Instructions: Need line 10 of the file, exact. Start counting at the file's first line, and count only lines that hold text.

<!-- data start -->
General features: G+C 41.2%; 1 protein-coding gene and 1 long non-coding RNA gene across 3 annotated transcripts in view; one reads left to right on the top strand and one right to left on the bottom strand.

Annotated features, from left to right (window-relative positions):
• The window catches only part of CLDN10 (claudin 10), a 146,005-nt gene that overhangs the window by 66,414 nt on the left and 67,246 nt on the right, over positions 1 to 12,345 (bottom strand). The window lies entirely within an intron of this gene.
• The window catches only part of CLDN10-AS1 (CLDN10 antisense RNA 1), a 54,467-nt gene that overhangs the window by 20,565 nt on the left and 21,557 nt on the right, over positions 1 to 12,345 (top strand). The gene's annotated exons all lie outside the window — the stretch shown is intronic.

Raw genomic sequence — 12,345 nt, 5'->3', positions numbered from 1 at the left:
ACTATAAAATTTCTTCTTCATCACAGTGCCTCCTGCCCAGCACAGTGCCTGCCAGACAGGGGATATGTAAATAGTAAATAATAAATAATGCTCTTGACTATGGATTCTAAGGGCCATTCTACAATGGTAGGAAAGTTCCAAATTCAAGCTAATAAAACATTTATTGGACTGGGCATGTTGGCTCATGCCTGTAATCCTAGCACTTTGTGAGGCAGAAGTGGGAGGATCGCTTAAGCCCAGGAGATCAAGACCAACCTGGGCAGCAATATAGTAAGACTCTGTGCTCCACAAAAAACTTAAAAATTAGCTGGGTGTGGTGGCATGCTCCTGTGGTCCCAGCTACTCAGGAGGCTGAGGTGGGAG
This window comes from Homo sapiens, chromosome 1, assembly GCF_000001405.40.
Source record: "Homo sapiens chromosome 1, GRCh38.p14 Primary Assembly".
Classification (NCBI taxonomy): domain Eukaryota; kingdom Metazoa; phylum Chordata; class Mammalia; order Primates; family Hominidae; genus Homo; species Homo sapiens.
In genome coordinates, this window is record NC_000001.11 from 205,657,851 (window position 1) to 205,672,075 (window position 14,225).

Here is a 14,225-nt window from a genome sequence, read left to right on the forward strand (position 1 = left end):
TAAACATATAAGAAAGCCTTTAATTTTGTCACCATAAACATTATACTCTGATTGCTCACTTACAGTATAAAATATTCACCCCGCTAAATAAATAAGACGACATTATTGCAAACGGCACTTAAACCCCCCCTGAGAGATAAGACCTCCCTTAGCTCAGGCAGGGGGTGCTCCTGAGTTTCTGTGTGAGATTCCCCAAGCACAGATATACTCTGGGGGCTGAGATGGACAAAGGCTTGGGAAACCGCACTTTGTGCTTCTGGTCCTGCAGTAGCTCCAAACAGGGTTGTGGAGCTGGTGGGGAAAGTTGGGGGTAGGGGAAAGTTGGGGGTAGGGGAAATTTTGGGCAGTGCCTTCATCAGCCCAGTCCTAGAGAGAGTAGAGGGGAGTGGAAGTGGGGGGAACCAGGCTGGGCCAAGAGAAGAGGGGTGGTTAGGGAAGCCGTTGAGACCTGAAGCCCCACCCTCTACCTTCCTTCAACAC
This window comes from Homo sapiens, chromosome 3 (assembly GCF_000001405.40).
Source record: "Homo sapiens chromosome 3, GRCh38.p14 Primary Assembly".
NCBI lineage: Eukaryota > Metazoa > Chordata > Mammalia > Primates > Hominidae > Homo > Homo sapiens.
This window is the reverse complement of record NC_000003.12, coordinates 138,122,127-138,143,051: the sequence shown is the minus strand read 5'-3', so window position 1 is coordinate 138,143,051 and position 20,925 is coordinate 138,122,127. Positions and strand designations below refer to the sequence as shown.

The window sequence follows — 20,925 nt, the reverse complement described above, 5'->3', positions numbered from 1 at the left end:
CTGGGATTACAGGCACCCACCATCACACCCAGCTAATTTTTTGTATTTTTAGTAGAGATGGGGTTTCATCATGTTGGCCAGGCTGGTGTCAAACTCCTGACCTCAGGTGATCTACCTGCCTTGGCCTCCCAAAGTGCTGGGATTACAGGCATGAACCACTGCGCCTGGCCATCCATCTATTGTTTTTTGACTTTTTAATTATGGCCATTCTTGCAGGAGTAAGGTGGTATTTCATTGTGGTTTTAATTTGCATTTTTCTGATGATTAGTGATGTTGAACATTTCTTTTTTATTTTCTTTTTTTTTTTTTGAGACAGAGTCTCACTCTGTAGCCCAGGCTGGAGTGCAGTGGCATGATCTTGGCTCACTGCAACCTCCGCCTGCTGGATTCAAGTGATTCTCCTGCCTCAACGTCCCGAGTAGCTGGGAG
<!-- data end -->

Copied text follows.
In genome coordinates, this window is record NC_000001.11 from 205,657,851 (window position 1) to 205,672,075 (window position 14,225).